Although there is no way to stop the deterioration due to the causes outlined above, there are many steps that can be taken to minimize damage and hopefully extend the life of the media. Although some of these procedures may verge on draconian, what is at risk is the ability to play back the tapes at some future date. The following recommendations for the storage and preservation of magnetic media are a combination of manufacturers recommendations, experience with old and obsolete tapes, and good common sense.


Keep tapes clean, cool and dry...
and away from curious fingers. Dirt, humidity, and heat are the main enemies of ape and can make the tapes impossible to play back in very short periods of time. You are better off keeping the tape in a place which has constant temperature and humidity then in a cooler place with lots of traffic. Tapes left for the curious to handle WILL be destroyed, it is only a matter of time.
Check the tape pack for a smooth and consistent wind.
Tapes that have individual edges raised above the pack as a whole are exposed to damage. Any gaps in the tape probably indicate uneven pressure which will get worse over time.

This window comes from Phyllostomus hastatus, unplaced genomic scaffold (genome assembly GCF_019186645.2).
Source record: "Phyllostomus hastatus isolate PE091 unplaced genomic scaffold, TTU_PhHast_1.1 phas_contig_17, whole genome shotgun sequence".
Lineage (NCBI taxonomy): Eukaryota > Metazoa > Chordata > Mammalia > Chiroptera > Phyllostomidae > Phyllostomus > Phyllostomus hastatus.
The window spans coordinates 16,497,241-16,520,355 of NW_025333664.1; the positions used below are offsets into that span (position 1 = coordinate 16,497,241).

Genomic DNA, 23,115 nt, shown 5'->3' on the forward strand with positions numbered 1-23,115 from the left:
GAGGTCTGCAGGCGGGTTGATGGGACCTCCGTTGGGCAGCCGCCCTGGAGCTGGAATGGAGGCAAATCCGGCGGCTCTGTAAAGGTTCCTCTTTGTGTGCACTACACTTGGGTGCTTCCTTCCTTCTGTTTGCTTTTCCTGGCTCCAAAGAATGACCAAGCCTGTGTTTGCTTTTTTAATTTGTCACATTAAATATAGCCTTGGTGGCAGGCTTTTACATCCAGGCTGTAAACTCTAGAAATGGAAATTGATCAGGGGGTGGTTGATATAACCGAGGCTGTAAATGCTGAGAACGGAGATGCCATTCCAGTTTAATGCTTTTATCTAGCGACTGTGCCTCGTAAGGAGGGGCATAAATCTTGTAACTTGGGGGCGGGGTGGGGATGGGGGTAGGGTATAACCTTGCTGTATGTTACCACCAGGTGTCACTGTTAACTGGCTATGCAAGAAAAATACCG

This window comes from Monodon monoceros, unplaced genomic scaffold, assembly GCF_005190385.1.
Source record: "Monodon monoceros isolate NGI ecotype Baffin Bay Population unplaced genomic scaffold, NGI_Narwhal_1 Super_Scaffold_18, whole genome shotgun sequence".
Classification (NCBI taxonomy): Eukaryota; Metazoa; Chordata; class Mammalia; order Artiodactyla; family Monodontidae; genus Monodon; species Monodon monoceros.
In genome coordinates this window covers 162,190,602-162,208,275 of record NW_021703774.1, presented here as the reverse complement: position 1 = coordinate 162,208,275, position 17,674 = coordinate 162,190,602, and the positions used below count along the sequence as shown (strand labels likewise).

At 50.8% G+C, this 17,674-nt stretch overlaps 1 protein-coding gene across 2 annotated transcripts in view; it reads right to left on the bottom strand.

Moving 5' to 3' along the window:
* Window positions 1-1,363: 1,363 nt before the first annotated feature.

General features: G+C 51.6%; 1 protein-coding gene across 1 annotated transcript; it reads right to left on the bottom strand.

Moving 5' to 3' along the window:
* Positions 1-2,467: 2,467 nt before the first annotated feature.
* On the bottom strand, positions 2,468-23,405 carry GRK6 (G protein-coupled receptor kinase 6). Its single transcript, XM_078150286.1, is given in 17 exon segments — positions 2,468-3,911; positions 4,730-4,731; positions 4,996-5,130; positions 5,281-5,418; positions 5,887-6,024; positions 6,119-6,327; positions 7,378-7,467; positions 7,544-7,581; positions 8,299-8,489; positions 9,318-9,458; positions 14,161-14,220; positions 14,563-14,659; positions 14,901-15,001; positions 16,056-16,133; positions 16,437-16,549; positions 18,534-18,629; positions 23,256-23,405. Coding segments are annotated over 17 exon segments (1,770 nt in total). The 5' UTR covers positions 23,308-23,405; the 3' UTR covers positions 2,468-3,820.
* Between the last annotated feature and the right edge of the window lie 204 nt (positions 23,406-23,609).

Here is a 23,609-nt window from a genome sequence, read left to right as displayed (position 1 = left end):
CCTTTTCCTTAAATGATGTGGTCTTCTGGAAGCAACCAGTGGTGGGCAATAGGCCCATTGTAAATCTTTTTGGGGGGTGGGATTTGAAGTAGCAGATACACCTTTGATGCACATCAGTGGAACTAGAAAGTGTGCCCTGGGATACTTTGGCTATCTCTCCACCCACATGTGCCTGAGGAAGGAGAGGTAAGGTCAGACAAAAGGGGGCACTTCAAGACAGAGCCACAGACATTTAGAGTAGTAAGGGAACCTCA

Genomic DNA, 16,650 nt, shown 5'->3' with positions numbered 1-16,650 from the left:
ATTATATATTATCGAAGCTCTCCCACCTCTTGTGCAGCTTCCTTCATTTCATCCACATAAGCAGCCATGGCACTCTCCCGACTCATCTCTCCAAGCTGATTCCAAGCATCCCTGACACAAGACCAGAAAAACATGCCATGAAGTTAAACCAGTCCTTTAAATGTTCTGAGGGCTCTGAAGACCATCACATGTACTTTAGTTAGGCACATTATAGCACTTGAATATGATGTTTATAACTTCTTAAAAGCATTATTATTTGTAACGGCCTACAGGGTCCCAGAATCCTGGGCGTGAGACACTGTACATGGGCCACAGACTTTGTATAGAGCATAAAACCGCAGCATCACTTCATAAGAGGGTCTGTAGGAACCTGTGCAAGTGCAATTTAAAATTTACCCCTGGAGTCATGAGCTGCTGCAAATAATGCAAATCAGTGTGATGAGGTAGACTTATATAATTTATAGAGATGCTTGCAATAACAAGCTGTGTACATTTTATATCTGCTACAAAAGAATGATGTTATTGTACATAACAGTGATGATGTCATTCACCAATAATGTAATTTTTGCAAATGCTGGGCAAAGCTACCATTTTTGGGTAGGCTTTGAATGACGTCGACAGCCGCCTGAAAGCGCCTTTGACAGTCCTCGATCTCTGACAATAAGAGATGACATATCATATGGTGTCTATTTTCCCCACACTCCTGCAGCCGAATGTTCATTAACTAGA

Stay away from video tape rewinders.
Most rewinders are very inexpensive and subject the tape to questionable tension. Simply use your VCR and fast forward and rewind the tape. It is a good policy never to leave a tape stopped in the middle of the cassette. Always rewind or fast forward the video tape fully. Audio tape should be stored "tails out" to minimize print through.
Protect your tapes from physical damage.
Cardboard sleeves and inexpensive "library" cases provide little protection for either the cassette or the tape inside. Often these inexpensive cases are made of materials that deteriorate over time. Protect your investment with a high quality shipping case or inert plastic sleeve. These cases are inexpensive, reusable, and will last many years.
When in doubt, make a copy.
You cannot recover from a lost single master. If you only have one copy of a tape, NEVER allow that copy to circulate, and try to play it back only when necessary (hopefully only to make a back up copy). Copies are inexpensive to make and are your only absolute protection against the loss of the program. Often you can recover if you have made copies, even if the quality is lower. Ideally keep copies in different places, and make copies at different times so that they do not all age together.